In a high-ceilinged workshop, junior high students pivot a plywood bed frame through the doors of a gutted school bus. Inside, there's new flooring and, near the back, the beginnings of a composting toilet. Eventually, the bus will have a deck, solar panels, and even a wood-burning stove.

"Most shop classes just make a birdhouse or toolbox, and we're making a tiny home," said Grade 9 student Olivia Saruk. As students drill and hammer, teacher Robert Tymofichuk — also known as Mr. T — gives advice and encouragement.

"It's up to the students to go figure it out," he said. "If it was just the adult giving answers to the questions, what fun would that be?" New Myrnam School is located in Myrnam, Alta., a village 170 kilometers east of Edmonton. It has around 115 students attending in person from kindergarten to Grade 12, with another 85 learning online.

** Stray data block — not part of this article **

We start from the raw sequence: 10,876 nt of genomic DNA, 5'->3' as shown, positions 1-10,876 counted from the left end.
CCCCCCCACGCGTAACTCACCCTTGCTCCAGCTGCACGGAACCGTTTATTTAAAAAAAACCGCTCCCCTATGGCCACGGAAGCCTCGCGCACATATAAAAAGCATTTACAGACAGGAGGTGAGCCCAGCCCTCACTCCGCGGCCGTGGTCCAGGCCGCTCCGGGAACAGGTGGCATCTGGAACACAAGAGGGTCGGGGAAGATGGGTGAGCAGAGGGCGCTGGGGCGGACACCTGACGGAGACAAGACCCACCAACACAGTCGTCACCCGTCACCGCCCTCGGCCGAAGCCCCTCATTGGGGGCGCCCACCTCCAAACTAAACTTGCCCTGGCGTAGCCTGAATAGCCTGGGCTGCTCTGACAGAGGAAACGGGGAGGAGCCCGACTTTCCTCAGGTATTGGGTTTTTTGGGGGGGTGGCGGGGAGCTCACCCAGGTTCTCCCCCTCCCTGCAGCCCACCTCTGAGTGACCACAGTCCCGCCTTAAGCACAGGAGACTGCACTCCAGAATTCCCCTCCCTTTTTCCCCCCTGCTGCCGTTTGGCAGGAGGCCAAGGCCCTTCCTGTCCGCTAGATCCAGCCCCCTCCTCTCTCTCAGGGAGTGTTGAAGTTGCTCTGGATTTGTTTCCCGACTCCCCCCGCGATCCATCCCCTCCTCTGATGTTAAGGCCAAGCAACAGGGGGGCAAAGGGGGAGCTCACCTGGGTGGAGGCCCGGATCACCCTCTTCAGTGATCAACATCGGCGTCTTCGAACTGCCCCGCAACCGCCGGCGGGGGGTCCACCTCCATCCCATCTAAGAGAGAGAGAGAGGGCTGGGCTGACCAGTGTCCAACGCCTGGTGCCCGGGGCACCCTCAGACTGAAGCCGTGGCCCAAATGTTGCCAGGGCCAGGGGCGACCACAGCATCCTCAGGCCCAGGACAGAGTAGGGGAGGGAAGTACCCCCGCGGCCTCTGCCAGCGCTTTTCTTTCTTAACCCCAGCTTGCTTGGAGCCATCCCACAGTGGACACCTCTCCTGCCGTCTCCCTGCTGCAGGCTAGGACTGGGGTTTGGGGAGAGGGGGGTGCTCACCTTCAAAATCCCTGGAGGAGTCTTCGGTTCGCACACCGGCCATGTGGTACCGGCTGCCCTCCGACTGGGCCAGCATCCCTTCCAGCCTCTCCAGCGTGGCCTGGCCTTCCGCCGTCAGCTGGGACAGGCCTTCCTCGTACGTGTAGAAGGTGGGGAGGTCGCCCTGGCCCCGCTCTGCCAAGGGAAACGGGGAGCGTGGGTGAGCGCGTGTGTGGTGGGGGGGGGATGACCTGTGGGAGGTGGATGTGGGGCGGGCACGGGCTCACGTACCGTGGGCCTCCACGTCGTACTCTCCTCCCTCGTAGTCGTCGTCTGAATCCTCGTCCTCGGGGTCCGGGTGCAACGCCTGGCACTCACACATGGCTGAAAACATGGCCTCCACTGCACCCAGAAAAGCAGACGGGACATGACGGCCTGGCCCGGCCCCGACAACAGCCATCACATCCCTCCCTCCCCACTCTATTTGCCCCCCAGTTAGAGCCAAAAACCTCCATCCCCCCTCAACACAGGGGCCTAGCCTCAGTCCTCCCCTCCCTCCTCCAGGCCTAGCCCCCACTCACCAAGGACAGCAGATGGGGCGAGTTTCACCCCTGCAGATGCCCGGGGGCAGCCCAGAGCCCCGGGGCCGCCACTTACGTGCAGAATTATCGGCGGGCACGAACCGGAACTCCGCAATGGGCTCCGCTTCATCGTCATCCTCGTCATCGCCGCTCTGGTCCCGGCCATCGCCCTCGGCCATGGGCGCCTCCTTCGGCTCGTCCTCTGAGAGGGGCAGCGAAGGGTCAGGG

Around six years ago, the school received a $10,000 provincial education grant to build a greenhouse to grow plants year-round.

Since then, students have designed and built a solar tracking array system, a wind turbine, a biofuel reactor, solar-powered golf carts, and a hydroponics system. Now they are converting an old school bus into a net-zero tiny home — or "cool bus," as they like to call it.

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